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There have been recent conversations in our home about what it means to ‘work hard’. Different generations have different definitions, I get that, but I think we can all agree that hard work takes four things: integrity, sweat, humility, and sacrifice

When I put an image to ‘working hard’ I picture the Brawny Man in the red flannel shirt with sleeves rolled up. Or I picture Pa from Little House on the Prairie; again he had his sleeves rolled up. Why do I associate rolled sleeves as hard work? It seems I’m not the only one. According to the Cambridge Dictionary to roll-up-your-sleeves signifies a person is ready to work.

Are your kids missing out?

When I was a teen I was taught to work first, then play. I also was taught that having a job was important and that you had to work for what you wanted. There has been a lot of chatter about Millennials (people born between 1982 – 2004) not knowing how to work hard. This disturbs me. For one, I’ve met many millennials that have two jobs and living on their own. They’re hard workers, they’re happier, and they’re confident.

Working hard gives me pleasure. I feel good about myself and I love the feeling of accomplishing something. At the end of the day, I can say with a smile on my face, “I put in a hard day’s work!” But are some Millennials missing out on this natural high?

In a study by Vanderbilt scientists, they discovered that people who were willing to work hard had higher dopamine levels than those who were not keen on the idea. Remember dopamine is a neurotransmitter that makes us feel happy and good. In other words…a University of Connecticut researcher, John Salamone states, “Low levels of dopamine make people…less likely to work for things. So this work-hard-bit has to do with your brain.

Teach how to work hard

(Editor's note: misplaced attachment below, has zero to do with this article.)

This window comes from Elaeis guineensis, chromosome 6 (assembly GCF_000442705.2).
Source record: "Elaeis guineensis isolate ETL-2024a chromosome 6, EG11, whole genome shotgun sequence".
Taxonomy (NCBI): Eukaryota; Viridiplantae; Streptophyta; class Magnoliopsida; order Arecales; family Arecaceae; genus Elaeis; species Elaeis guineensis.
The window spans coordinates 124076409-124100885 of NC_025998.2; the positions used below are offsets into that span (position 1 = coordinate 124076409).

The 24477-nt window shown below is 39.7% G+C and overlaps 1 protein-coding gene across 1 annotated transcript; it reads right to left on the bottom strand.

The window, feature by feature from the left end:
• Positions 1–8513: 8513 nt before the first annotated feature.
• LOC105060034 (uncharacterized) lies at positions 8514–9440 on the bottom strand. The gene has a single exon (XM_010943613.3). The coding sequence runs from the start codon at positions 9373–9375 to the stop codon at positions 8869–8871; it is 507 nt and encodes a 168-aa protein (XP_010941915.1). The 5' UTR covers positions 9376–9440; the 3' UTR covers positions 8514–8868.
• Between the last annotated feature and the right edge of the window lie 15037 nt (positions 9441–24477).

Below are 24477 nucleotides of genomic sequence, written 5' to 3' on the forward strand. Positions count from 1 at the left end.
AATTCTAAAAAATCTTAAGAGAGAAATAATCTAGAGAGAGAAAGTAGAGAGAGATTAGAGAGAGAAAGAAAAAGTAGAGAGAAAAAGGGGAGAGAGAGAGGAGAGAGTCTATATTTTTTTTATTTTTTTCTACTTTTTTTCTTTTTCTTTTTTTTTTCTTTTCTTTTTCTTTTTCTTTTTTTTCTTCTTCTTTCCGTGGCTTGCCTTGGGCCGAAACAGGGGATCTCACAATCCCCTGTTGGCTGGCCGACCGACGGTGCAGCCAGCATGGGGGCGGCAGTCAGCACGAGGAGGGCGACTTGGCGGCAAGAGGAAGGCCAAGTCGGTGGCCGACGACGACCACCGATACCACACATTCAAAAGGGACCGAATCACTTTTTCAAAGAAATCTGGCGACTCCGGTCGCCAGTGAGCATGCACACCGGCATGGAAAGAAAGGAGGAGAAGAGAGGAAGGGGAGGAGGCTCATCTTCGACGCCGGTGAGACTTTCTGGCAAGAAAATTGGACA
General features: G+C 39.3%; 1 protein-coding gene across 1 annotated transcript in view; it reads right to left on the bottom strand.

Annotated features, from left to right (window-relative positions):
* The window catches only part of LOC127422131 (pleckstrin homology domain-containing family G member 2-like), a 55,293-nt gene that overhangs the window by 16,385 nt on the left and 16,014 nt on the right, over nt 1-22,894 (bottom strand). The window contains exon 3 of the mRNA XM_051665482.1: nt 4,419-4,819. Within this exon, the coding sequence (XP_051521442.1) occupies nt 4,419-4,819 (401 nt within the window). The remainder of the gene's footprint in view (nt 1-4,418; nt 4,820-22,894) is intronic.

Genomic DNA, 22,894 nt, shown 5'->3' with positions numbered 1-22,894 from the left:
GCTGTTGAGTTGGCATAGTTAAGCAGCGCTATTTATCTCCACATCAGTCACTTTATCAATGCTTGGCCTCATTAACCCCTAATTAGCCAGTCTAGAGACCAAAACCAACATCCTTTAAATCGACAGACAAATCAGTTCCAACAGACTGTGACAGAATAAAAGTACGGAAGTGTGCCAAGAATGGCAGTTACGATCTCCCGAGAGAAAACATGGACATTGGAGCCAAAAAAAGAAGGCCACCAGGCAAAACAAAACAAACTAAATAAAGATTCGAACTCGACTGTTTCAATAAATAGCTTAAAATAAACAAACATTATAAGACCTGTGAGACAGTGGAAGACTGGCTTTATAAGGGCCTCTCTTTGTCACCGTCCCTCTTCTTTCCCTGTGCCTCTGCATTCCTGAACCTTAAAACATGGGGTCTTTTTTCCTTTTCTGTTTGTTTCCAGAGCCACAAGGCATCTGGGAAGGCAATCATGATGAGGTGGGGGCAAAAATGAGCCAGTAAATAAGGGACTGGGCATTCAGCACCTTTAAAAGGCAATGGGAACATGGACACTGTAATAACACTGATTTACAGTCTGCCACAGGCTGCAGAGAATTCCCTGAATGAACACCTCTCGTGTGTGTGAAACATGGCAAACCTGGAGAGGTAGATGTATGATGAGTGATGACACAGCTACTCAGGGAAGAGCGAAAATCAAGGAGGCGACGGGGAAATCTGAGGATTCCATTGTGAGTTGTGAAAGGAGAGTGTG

Here are four tips to weave into the lesson of how to work hard:

  1. Make realistic attainable goals.
    • This is a small example; my young son was shooting hoops. He wants to be a great basketball player, so I said he couldn’t come in for dinner until he made 5 shots in a row from where he was standing. I gave him a realistic goal, one that challenged him, and one that would give him great pleasure. So what happened when he made his goal? He jumped up and down and cheered! Need a little help in making goals? Check out my free printable in Freebies.
  2. Focus on your dreams. What drives you?
    • If you want it bad enough, you’ll naturally work hard to get it. How bad do you want “it”? That diploma, that promotion, that certification, that house, that small business, that weight loss?
  3. Exercise and eat healthy foods.
    • This one has to be one of the easiest ways to get motivated to work hard. If you feel good, you’ll be more confident, make better decisions, be more alert, and be more creative…and probably make more money. Here’s a post I wrote on weight-loss and how to get started.
  4. Integrity.
    • By simply having strong moral principles, being honest, knowing what is right from wrong, and following through with commitments will help you. It’s hard work to have integrity, but when you do the right thing you again trigger the dopamine.

Let’s hold each other accountable to use our gifts, abilities, and morals to work hard, to make a difference, to be driven, and to be part of the big picture. Oh yeah, and don’t forget to roll-up your sleeves.

By CT Copyright © 2017 More Than Existence All Rights Reserved.

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